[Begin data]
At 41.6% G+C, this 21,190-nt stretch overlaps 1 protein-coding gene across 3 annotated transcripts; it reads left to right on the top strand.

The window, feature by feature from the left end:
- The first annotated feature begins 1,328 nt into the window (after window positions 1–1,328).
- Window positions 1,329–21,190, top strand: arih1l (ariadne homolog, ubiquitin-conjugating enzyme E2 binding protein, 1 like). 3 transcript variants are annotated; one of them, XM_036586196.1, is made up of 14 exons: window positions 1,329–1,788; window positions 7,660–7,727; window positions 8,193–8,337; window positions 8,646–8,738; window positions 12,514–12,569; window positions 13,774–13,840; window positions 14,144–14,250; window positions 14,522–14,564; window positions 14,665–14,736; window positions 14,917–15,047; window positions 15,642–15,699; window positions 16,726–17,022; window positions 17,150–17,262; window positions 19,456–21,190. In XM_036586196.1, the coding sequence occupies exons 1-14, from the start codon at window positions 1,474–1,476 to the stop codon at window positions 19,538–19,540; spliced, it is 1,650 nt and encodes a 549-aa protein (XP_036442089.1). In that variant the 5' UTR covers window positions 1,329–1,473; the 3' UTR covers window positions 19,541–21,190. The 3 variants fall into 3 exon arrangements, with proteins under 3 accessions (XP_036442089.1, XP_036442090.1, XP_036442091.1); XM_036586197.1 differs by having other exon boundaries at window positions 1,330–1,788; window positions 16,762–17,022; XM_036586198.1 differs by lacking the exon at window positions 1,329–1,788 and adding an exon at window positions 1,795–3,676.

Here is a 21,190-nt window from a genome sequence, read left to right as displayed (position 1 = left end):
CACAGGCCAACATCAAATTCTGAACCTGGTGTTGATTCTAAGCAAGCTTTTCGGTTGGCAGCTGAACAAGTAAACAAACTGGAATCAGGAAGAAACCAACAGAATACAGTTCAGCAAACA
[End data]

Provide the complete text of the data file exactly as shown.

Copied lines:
At 41.6% G+C, this 21,190-nt stretch overlaps 1 protein-coding gene across 3 annotated transcripts; it reads left to right on the top strand.

The window, feature by feature from the left end:
- The first annotated feature begins 1,328 nt into the window (after window positions 1–1,328).
- Window positions 1,329–21,190, top strand: arih1l (ariadne homolog, ubiquitin-conjugating enzyme E2 binding protein, 1 like). 3 transcript variants are annotated; one of them, XM_036586196.1, is made up of 14 exons: window positions 1,329–1,788; window positions 7,660–7,727; window positions 8,193–8,337; window positions 8,646–8,738; window positions 12,514–12,569; window positions 13,774–13,840; window positions 14,144–14,250; window positions 14,522–14,564; window positions 14,665–14,736; window positions 14,917–15,047; window positions 15,642–15,699; window positions 16,726–17,022; window positions 17,150–17,262; window positions 19,456–21,190. In XM_036586196.1, the coding sequence occupies exons 1-14, from the start codon at window positions 1,474–1,476 to the stop codon at window positions 19,538–19,540; spliced, it is 1,650 nt and encodes a 549-aa protein (XP_036442089.1). In that variant the 5' UTR covers window positions 1,329–1,473; the 3' UTR covers window positions 19,541–21,190. The 3 variants fall into 3 exon arrangements, with proteins under 3 accessions (XP_036442089.1, XP_036442090.1, XP_036442091.1); XM_036586197.1 differs by having other exon boundaries at window positions 1,330–1,788; window positions 16,762–17,022; XM_036586198.1 differs by lacking the exon at window positions 1,329–1,788 and adding an exon at window positions 1,795–3,676.

Here is a 21,190-nt window from a genome sequence, read left to right as displayed (position 1 = left end):
CACAGGCCAACATCAAATTCTGAACCTGGTGTTGATTCTAAGCAAGCTTTTCGGTTGGCAGCTGAACAAGTAAACAAACTGGAATCAGGAAGAAACCAACAGAATACAGTTCAGCAAACA